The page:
The Art-O-Meter

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This doesn't need any comment from me:

"Art-O-Meter is a device that measures the quality of an art piece. It bases its evaluation on the amount of time that people spend in front of an artwork compared to the total time of exhibition. The measurements are graphically represented by comments and a 5 star rating system.

0mupper.jpg 0arrtopmet.jpg

Without the interaction of a viewer, the Art-O-Meter will register time like a regular clock. However, when a user enters the area covered by its motion sensor, a second timer is triggered and it will count time as the viewer observes the artwork."

Video.

A work by Marcelo Coelho.
Merci Cati!

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Originally posted on we make money not art by Rhizome


Sounds About Listening

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San Francisco's Exploratorium has long been a model of public institutions supporting artists. Housed in the Palace of Fine Arts, built for the World's Fair in the early 1900s, this museum and learning center is an expansive site for the exhibition of educational installations related to scientific processes. The hands-on projects attract kids, while people of all generations are drawn to the large-scale art installations created by an international panoply of new media artists. Over the years, through residencies, exhibitions, and other public programs, the Exploratorium has acquired a respectable sound archive, ranging from more didactic to more creative pieces. They recently initiated the project, 'Listen: Making Sense of Sound,' which is a collection of sound art works by artists Ali Momeni, Nigel Helyer, and Michelle Nagai. All of the recordings are available online, but visitors to the Exploratorium can also listen to site-specific recordings related to the fifty-five interactive exhibits on view in their 5000-square-foot space. These pieces use sound to explore the nature of sound, including recording techniques, methods of transmission, and the processes through which we hear. Get in line, or online, to have a listen. - Angelo Moreno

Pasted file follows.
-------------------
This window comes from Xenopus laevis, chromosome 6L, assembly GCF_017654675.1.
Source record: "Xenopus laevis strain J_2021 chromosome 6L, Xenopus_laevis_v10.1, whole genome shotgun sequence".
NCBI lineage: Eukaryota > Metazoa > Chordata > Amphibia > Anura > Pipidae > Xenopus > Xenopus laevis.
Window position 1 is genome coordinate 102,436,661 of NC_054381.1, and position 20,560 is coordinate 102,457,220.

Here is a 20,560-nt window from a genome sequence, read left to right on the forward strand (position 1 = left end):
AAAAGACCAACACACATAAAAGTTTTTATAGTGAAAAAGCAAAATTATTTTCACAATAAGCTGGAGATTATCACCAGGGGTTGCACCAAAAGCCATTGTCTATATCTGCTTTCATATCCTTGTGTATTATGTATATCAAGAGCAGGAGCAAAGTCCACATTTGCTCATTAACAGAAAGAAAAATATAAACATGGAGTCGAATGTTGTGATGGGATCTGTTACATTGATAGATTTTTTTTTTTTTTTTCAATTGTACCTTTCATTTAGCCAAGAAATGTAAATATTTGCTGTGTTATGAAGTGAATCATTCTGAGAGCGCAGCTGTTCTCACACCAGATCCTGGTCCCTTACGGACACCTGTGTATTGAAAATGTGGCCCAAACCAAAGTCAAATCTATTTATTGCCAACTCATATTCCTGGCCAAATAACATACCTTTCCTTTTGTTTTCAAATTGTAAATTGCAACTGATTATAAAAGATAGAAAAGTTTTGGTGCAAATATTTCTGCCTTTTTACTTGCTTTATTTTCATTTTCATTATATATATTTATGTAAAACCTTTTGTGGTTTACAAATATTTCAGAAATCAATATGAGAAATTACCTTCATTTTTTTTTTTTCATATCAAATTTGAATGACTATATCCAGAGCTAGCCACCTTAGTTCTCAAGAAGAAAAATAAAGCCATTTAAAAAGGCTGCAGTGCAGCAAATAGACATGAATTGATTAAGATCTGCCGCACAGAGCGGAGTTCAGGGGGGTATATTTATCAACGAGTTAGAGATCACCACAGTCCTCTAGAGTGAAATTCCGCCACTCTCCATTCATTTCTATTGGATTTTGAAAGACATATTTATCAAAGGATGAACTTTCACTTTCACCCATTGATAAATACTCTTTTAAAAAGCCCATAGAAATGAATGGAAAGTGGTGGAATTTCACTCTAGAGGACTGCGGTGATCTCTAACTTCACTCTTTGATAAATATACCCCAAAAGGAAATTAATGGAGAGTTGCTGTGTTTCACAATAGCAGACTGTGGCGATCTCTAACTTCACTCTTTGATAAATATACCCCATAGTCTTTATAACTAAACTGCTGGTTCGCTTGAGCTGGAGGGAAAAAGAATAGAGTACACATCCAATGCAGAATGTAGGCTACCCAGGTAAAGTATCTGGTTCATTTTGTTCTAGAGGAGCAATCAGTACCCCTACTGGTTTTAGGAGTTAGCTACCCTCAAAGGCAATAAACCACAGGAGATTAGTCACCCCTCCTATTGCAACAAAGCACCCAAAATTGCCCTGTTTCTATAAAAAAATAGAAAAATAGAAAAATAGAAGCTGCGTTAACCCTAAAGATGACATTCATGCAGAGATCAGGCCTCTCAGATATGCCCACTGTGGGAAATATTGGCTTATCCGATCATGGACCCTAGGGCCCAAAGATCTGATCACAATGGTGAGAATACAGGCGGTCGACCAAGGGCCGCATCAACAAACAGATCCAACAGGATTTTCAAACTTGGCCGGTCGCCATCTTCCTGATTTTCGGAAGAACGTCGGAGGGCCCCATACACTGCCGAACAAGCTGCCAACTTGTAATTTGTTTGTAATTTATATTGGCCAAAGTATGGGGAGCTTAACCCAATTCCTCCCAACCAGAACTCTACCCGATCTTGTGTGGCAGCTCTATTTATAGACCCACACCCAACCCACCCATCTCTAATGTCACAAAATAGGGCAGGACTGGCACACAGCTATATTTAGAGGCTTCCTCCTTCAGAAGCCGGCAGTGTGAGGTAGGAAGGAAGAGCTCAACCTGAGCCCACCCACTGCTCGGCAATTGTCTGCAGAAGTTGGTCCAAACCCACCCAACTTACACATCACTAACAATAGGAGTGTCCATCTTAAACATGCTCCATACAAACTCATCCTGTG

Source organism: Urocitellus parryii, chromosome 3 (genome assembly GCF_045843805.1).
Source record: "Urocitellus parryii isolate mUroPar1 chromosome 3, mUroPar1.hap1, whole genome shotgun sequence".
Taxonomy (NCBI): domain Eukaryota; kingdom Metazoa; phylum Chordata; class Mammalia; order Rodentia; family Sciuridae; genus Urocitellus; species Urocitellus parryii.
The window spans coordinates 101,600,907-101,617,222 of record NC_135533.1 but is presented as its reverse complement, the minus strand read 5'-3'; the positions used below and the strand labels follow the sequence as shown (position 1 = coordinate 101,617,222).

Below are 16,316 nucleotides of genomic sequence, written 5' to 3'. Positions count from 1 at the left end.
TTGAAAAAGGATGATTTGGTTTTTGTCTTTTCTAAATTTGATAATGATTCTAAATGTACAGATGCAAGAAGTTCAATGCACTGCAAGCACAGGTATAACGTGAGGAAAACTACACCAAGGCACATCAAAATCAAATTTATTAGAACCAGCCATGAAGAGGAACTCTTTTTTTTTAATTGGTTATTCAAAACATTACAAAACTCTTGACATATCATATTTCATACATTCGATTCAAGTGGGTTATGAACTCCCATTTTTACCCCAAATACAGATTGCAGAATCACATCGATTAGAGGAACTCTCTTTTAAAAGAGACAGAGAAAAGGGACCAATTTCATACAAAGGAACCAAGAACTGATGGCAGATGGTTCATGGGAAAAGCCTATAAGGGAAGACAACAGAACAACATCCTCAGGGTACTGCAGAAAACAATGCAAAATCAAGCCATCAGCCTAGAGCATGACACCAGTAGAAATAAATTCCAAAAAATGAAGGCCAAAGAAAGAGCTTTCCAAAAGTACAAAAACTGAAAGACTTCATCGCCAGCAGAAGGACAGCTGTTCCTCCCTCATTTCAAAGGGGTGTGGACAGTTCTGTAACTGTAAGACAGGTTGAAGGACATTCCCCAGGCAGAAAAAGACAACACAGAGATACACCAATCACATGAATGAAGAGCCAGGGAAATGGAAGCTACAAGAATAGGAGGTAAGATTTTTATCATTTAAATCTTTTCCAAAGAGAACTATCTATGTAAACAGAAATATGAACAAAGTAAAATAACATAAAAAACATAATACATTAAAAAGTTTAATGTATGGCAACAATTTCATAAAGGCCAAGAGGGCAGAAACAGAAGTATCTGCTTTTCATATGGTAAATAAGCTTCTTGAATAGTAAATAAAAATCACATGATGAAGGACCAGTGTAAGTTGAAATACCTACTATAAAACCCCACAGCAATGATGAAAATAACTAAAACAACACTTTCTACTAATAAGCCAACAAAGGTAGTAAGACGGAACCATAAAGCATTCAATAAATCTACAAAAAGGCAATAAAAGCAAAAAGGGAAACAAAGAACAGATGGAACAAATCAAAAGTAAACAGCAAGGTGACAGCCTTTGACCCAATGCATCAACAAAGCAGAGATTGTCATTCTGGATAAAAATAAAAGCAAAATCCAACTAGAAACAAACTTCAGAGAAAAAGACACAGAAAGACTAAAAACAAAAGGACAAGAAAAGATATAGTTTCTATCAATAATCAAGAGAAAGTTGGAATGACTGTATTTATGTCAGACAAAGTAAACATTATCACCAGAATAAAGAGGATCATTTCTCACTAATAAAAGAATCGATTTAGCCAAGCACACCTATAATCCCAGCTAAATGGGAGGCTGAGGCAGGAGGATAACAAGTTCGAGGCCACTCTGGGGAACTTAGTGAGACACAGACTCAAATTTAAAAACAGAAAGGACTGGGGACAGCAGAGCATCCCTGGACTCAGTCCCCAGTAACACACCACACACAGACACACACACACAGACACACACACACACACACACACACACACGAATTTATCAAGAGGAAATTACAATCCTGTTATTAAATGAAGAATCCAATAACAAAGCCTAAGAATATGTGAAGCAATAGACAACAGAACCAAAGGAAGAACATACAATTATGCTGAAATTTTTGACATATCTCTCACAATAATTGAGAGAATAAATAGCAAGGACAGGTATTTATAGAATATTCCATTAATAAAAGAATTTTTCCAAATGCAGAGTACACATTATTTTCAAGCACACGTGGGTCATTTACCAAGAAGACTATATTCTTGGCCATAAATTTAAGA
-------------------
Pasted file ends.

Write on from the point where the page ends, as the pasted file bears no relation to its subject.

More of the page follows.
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Sounds About Listening

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San Francisco's Exploratorium has long been a model of public institutions supporting artists. Housed in the Palace of Fine Arts, built for the World's Fair in the early 1900s, this museum and learning center is an expansive site for the exhibition of educational installations related to scientific processes. The hands-on projects attract kids, while people of all generations are drawn to the large-scale art installations created by an international panoply of new media artists. Over the years, through residencies, exhibitions, and other public programs, the Exploratorium has acquired a respectable sound archive, ranging from more didactic to more creative pieces. They recently initiated the project, 'Listen: Making Sense of Sound,' which is a collection of sound art works by artists Ali Momeni, Nigel Helyer, and Michelle Nagai. All of the recordings are available online, but visitors to the Exploratorium can also listen to site-specific recordings related to the fifty-five interactive exhibits on view in their 5000-square-foot space. These pieces use sound to explore the nature of sound, including recording techniques, methods of transmission, and the processes through which we hear. Get in line, or online, to have a listen. - Angelo Moreno

http://www.exploratorium.edu/listen

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Originally posted on Rhizome.org: Rhizome News by Rhizome


PAPER RAD FASHION SHOW

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Paper Rad and Paul Davis made a fashion show!

Originally posted on YouTube :: Videos by lektrogirl by Rhizome